Stand Up To Cancer and the Farrah Fawcett Foundation Announce New HPV Translational Research Team Grant
Research efforts will investigate approaches to develop novel immune therapies for HPV-associated cancers HPV and Anal Cancer Foundation contributes to support of team
Article ID: 616169
Released: 7-Apr-2014 2:50 PM EDT
Source Newsroom: American Association for Cancer Research (AACR)
Newswise — SAN DIEGO — Stand Up To Cancer (SU2C) and the Farrah Fawcett Foundation, along with the American Association for Cancer Research (AACR), SU2C’s Scientific Partner, announced the formation of a research team dedicated to HPV-related cancers during a press event today at the AACR Annual Meeting 2014, held here April 5-9. The HPV and Anal Cancer Foundation is supporting the translational research team by making an additional gift to Stand Up To Cancer.
Ellis L. Reinherz, M.D., chief of the Laboratory of Immunobiology and co-director of the Cancer Vaccine Center at Dana-Farber Cancer Institute in Boston, Mass., and Robert I. Haddad, M.D., disease center leader for head and neck oncology at Dana-Farber, will lead the research project titled “Therapeutic CD8 vaccines against conserved E7 HPV epitopes identified by MS.”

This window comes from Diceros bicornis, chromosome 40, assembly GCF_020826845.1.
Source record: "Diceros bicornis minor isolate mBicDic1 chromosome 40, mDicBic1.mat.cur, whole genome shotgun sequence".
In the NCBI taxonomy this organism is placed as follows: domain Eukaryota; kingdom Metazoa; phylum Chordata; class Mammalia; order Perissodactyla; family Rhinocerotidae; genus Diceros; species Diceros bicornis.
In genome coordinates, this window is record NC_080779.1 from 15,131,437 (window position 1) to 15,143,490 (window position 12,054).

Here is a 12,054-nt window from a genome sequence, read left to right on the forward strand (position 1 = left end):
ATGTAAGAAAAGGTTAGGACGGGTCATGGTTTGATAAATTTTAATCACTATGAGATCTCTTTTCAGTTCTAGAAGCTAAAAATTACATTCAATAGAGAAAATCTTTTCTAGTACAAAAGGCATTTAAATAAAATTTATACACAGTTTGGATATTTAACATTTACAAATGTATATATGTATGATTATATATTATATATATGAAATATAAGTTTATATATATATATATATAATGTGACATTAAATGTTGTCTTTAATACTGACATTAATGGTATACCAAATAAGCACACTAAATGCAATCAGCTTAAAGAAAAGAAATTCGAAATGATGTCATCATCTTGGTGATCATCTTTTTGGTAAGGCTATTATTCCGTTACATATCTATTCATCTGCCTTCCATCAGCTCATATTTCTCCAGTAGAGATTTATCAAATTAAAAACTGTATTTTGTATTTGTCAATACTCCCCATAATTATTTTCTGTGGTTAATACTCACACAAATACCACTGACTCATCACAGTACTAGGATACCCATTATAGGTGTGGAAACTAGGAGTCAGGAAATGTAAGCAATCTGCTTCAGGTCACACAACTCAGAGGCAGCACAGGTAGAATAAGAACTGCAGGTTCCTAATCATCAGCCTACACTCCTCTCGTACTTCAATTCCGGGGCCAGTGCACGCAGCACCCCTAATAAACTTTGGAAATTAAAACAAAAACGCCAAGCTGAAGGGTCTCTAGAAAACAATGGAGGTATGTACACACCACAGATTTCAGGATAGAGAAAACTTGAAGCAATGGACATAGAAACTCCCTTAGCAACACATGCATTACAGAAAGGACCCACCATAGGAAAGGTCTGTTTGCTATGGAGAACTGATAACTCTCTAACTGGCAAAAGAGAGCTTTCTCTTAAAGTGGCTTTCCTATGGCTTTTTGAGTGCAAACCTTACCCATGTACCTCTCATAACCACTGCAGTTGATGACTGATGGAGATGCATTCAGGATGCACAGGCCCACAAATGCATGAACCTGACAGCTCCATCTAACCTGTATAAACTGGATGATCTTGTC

The SU2C-Farrah Fawcett Foundation Human Papillomavirus (HPV) Translational Research Team Grant will provide $1.2 million in funding over three years for this innovative project. It will focus on patients with HPV-driven cancers (including anal, cervical, and head and neck cancers) who relapse following initial therapy, and for whom few therapeutic options are available, and will provide a novel approach to improving outcomes in this population.
“It’s estimated that more than 30,000 HPV-associated cancers occur each year in the United States alone,” said Sherry Lansing, SU2C co-founder, founder of the Sherry Lansing Foundation, and chairperson of the Entertainment Industry Foundation Board of Directors. “Research into new therapies that will benefit patients is urgently needed.”
“Farrah was committed to the struggle against anal cancer and other forms of cancer,” said Alana Stewart, chief executive officer and president of the Farrah Fawcett Foundation. “We are very pleased to continue Farrah’s legacy by supporting this important scientific initiative.”
“Our mother Paulette passed away in 2010 at the age of 53 after being treated for HPV-related anal cancer with the same, antiquated chemotherapy cocktail first administered to patients in the 1970s,” said Justine Almada, executive director of the HPV and Anal Cancer Foundation. “By collaborating with other organizations who share our urgency for a cure, we hope to overcome barriers to therapeutic progress and end the suffering caused by HPV, which causes 5 percent of all cancers worldwide.”